Home / Defense and security / Articles / What can the data tell us about unauthorized immigration?

Nearly 10 million migrants attempted to enter the US between October 2019 and January 2024, with record-high border apprehensions in 2022. Data on these border encounters —which include people denied entry into the country or apprehended trying to cross the border without inspection — helps the government estimate the number of individuals illegally entering the US.

By understanding the demographics and origins of people encountered at the border, policymakers can better understand the complex factors driving immigration and make informed policy decisions.

What is a border encounter?

The Department of Homeland Security separates border encounters into three categories:

  • Apprehensions are people temporarily detained by the US Border Patrol (USBP) for crossing the border illegally between ports of entry. They may or may not be arrested under Title 8 and can file for asylee status.
  • Inadmissibles are people seeking legal admission at official ports of entry who are found ineligible by officers of the Office of Field Operations (OFO) under Title 8. This category also includes people seeking humanitarian protection and people who voluntarily withdraw their admission application; they can also file for asylee status.
  • Expulsions are migrants denied exclusively through Title 42 to stop the spread of COVID-19. This status only applied from March 2020 to May 2023. USBP or OFO officers were empowered to expel people and return them to their home country or last non-US location. These individuals were not given the opportunity to apply for asylum.

These encounters don't necessarily reflect the actual number of people trying to cross the border; some multiple crossings during the same fiscal year, meaning they’d appear more than once in the data, and others successfully enter without encountering any US official.

How many border encounters occur each year?

Between October 2019 and January 2024, US Customs and Border Protection (CBP) reported over 9.8 million border encounters across the country. That’s roughly equivalent to the current population of Michigan, the 10th most populous state.

Monthly encounters peaked in December 2023, with over 370,000 people. Nearly 12,000 individuals were encountered at the border daily in December 2023, more than eight people every minute.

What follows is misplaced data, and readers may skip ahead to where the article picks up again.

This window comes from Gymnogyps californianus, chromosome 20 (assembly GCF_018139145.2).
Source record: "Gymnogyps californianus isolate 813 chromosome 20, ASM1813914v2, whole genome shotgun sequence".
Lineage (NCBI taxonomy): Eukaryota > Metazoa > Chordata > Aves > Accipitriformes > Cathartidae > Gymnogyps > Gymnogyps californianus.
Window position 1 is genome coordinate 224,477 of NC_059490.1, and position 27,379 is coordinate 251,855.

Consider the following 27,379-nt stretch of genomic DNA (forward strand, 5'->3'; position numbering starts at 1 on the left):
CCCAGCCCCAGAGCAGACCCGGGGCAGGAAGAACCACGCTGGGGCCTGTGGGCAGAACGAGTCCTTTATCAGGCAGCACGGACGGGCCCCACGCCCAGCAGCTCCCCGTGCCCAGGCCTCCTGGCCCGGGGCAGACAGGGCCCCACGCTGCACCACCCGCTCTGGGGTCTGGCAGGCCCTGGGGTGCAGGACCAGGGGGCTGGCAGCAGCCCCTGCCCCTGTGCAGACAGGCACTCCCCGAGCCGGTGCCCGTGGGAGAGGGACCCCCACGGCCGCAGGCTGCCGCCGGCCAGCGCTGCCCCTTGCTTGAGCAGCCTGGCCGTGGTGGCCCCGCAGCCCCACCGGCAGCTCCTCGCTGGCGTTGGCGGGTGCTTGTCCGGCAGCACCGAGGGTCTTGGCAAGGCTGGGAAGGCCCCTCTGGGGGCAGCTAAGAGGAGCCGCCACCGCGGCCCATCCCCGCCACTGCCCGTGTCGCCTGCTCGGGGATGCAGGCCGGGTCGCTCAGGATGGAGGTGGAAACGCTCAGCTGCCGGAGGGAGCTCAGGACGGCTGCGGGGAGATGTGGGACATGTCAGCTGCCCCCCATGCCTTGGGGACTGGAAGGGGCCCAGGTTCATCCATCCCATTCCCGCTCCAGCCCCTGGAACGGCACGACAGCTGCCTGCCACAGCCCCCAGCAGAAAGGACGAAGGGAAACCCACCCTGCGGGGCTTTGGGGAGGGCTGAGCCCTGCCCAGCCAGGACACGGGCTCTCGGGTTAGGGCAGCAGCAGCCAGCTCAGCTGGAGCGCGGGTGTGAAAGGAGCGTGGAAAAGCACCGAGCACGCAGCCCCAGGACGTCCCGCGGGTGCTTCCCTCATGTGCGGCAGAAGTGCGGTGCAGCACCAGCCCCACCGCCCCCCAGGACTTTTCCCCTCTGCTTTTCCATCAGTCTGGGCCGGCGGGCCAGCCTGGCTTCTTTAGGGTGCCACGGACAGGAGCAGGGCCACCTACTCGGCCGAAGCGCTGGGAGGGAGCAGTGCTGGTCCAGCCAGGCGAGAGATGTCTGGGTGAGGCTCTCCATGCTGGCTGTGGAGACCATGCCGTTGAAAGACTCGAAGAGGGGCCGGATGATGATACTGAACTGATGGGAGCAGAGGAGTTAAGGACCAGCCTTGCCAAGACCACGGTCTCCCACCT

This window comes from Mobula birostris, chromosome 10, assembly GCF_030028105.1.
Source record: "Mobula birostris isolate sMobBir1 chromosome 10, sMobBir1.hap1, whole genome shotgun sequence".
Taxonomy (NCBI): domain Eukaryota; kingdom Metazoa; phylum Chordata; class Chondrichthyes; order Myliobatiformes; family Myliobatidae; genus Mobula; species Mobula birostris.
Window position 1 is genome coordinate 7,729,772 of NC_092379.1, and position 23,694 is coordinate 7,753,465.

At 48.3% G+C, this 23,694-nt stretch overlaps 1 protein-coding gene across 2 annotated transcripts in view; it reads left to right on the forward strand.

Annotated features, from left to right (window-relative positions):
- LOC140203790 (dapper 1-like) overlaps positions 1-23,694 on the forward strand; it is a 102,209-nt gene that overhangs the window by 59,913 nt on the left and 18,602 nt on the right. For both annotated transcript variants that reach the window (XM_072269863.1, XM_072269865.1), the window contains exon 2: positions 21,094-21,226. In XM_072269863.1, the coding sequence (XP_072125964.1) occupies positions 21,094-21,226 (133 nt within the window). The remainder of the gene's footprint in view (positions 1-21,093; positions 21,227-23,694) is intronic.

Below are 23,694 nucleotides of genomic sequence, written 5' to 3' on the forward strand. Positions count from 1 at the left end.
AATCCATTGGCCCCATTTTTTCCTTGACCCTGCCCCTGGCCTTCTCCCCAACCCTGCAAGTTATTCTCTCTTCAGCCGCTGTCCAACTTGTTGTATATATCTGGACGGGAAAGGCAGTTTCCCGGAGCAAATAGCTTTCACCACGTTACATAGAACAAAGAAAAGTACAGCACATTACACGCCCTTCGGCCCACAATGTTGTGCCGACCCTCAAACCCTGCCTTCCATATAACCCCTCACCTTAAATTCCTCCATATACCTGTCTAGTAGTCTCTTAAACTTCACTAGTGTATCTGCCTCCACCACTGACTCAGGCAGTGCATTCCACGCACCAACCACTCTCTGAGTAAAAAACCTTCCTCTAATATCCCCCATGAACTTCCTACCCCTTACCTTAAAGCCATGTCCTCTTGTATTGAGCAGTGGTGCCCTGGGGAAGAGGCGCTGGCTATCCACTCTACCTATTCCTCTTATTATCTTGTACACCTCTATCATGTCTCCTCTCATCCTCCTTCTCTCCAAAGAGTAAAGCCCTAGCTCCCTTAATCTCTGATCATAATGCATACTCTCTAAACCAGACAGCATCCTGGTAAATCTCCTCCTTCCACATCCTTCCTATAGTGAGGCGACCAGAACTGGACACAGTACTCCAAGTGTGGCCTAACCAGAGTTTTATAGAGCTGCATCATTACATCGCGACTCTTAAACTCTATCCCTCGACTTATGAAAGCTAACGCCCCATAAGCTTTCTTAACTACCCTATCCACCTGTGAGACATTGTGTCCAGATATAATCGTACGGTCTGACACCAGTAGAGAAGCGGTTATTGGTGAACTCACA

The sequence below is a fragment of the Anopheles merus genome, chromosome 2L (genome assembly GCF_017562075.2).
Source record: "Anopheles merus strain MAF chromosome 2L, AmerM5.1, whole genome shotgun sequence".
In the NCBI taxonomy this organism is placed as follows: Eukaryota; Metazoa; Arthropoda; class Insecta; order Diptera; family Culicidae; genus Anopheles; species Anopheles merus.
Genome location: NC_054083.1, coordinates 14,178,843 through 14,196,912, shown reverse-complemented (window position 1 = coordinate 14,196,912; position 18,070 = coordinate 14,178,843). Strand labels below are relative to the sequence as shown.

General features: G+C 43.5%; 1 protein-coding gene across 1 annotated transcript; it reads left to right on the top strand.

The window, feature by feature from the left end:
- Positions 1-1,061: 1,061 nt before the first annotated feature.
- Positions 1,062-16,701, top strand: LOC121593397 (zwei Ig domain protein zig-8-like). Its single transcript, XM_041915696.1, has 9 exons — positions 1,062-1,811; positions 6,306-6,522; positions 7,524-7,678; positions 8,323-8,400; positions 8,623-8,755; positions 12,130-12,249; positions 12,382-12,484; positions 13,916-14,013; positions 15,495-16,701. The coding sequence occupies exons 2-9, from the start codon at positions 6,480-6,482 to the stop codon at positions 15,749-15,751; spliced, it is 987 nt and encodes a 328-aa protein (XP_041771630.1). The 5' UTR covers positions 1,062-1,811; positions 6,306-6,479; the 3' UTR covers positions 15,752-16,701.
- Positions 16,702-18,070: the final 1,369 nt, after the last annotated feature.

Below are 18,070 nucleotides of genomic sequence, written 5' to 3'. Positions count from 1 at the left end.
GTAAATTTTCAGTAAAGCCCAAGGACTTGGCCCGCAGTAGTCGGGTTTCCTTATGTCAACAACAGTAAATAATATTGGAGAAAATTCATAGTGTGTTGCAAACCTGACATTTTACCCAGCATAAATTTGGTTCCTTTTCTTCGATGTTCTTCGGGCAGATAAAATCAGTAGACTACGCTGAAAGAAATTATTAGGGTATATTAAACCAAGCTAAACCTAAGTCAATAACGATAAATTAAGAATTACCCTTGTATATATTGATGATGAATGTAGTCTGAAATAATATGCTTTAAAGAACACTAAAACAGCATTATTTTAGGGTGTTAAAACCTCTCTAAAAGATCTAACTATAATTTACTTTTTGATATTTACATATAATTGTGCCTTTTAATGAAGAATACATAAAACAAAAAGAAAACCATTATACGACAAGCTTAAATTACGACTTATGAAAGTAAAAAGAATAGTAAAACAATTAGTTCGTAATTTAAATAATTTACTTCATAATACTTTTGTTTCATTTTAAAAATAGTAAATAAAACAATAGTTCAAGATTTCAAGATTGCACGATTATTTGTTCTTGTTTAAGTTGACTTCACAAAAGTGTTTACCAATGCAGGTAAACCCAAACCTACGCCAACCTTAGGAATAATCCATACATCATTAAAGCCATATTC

That month’s encounters alone were approximately 70% of the total encounters in 2017, which had around 527,000.

Embed on your website

Border encounters dropped slightly between March and April 2020, around the start of the pandemic, around when the Trump administration invoked Title 42 to authorize border expulsions in the interest of public health.

The Title 42 public health order ended in May 2023, so CBP officers could no longer expel illegal migrants for COVID-19-related reasons. Encounter numbers gradually rebounded over the remainder of 2020, surged 66% between February and March 2021, and have since remained elevated.

The CBP indicates that people processed under Title 42 had a higher recidivism rate than those processed under Title 8, so that may explain part of the increase in encounters during 2020-2023. According to the CBP, this higher-than-normal recidivism rate means "the actual number of unique individuals attempting to cross the border was substantially lower than total encounters."

Prior to this surge, the 2010s saw a relative lull in border encounters over the 2010s.

Embed on your website

Attributing the fluctuations in border encounters and migration to the US over time isn’t an exact science, but much of it comes down to push and pull factors.

Push factors are negative circumstances that drive people out of their countries of origin, like violence, insecurity, and famine in places like Guatemala, Honduras, and El Salvador. Pull factors are circumstances that make migrating enticing, including a strong economy, weak points in immigration enforcement, and a market for transnational smugglers who promise entry to the US.

How many people illegally cross the border?

While there isn’t any definitive data on undocumented immigrant numbers — there’s no way to know how many people entered the US without an encounter — border encounter numbers serve as a helpful if imperfect proxy. The at-the-border apprehension rate helps the Office of Immigration Statistics model what proportion of illegal entries are prevented by apprehensions.